New Hampshire Litigated Divorce
According to the Center for Disease Control (CDC), the divorce rate in the U.S. is 3.6 (per 1,000 residents). In 2011, New Hampshire had a divorce rate of 3.8 which was slightly above the average. One of the most common ways couples divorce is through litigation. In most divorce situations, the couple will disagree about some issues. In these cases, a compromise can usually be reached in a non-adversarial way using collaborative divorce or mediation.
There are, however, circumstances where some aspects of the divorce will be contested by one party. In these cases, it will be difficult to work together in a collaborative divorce or mediation situation. When both parties cannot agree on issues in their divorce, they may choose to have a judge decide for them. During the litigation divorce process, both parties will present their issues in front of a judge who will then issue written findings.
Litigated divorces often involve spouses who are opponents or adversaries. Common issues that are subject to debate during the litigation divorce process include:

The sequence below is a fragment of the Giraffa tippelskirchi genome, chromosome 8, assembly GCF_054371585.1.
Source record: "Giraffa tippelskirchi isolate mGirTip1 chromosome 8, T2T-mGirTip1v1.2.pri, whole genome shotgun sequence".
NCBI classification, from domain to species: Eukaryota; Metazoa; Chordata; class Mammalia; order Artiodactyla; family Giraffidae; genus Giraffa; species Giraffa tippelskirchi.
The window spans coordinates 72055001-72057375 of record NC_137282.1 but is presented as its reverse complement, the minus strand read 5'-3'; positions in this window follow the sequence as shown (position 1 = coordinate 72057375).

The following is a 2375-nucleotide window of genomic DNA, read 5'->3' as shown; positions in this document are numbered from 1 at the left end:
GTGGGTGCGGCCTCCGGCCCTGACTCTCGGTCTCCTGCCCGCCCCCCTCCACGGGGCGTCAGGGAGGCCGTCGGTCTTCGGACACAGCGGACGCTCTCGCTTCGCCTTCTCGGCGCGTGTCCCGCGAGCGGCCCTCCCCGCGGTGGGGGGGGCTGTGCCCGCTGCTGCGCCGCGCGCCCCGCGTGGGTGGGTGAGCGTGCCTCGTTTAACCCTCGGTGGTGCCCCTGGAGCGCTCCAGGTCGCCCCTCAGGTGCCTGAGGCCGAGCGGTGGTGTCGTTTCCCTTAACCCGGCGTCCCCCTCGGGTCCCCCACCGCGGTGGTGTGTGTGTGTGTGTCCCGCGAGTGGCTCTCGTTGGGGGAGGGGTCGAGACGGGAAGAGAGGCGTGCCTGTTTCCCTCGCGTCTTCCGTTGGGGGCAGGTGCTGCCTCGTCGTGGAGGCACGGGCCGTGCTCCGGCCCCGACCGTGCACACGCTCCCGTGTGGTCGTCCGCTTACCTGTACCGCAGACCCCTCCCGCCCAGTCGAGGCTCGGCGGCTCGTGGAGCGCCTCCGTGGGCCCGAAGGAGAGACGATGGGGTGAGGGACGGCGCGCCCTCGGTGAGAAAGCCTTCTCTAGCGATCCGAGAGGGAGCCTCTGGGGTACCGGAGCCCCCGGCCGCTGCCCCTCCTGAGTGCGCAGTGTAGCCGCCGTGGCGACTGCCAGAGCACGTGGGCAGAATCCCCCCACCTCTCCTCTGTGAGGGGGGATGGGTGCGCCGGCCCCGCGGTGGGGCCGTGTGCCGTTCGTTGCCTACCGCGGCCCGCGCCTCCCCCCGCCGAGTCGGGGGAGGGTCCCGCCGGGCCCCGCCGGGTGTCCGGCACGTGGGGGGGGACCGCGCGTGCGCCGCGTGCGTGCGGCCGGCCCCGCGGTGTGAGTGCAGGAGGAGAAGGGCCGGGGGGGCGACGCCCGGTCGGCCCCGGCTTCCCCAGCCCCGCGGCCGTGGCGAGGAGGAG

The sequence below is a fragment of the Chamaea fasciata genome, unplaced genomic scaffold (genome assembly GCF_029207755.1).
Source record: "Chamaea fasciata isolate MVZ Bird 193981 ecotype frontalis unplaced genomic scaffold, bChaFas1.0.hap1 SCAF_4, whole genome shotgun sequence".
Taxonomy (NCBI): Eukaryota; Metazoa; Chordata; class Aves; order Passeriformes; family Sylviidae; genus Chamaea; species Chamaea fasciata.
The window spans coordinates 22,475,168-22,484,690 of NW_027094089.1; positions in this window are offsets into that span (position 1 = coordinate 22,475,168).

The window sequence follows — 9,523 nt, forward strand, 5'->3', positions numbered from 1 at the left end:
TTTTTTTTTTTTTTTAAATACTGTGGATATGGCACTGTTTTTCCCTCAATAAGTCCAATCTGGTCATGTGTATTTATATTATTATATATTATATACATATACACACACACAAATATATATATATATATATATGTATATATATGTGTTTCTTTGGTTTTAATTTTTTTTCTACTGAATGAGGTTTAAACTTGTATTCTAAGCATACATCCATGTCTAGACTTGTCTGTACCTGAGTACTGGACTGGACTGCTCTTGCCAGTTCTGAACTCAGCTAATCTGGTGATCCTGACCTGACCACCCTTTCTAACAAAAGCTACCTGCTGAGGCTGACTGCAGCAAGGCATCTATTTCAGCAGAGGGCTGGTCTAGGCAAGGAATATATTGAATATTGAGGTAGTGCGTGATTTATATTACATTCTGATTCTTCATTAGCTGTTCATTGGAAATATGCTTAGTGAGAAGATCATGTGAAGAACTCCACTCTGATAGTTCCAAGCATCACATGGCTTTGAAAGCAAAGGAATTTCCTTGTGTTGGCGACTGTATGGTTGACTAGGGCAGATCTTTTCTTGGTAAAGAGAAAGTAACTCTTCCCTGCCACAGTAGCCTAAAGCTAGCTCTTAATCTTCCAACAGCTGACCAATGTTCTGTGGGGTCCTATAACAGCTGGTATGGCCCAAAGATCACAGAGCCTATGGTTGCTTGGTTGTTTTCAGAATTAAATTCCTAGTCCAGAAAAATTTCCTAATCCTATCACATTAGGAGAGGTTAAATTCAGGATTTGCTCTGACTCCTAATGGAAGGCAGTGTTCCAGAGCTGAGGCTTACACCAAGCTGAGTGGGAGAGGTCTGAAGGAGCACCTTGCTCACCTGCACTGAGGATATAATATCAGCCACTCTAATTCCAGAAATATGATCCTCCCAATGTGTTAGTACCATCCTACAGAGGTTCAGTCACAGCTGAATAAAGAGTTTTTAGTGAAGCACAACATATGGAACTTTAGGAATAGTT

- Assets and debts
- Custody of children
- Visitation schedule schedules
- Child support
- Alimony or spousal support
Rather than coming to an agreement that works for both parties, a litigated divorce relies on a judge to make a decision. This is a good way to come to a resolution when none can be found but often leaves one or both parties disappointed.
The New Hampshire Divorce Litigation Process
The process of a litigated divorce is usually longer and more expensive than any other divorce option. The divorce process begins by the filing of a Petition for Divorce. If it is a contested divorce, the other party must be served with the petition and will need to file an answer. Both parties should then hire a divorce litigation attorney to represent them in court. The attorneys will then work to get a picture of the couple's financial situation including assets and debts. If a child is involved, the attorney will also gain information as to who is the primary caregiver.
Often, in litigated divorces, both parties petition for sole or primary custody.This divorce option is also very invasive. In order to get a litigated divorce, both parties will need to obtain financial records, business information and any other relevant documentation. Witnesses and other parties may even be subpoenaed to give depositions for the court. During the litigation process, parties can always come to an agreement on their own and avoid the judge's ruling. In fact, most litigated divorces end up settling out of court.
Call a NH Divorce Attorney
If you are thinking about filing for divorce in New Hampshire and would like to know more about your options, contact Russman Law right away. It is important to hire a divorce attorney who understands your needs. Whether you were pursuing litigation or hoping to come to an agreement through a non-adversarial process such as collaborative divorce, our office can help you. Call us today to get started.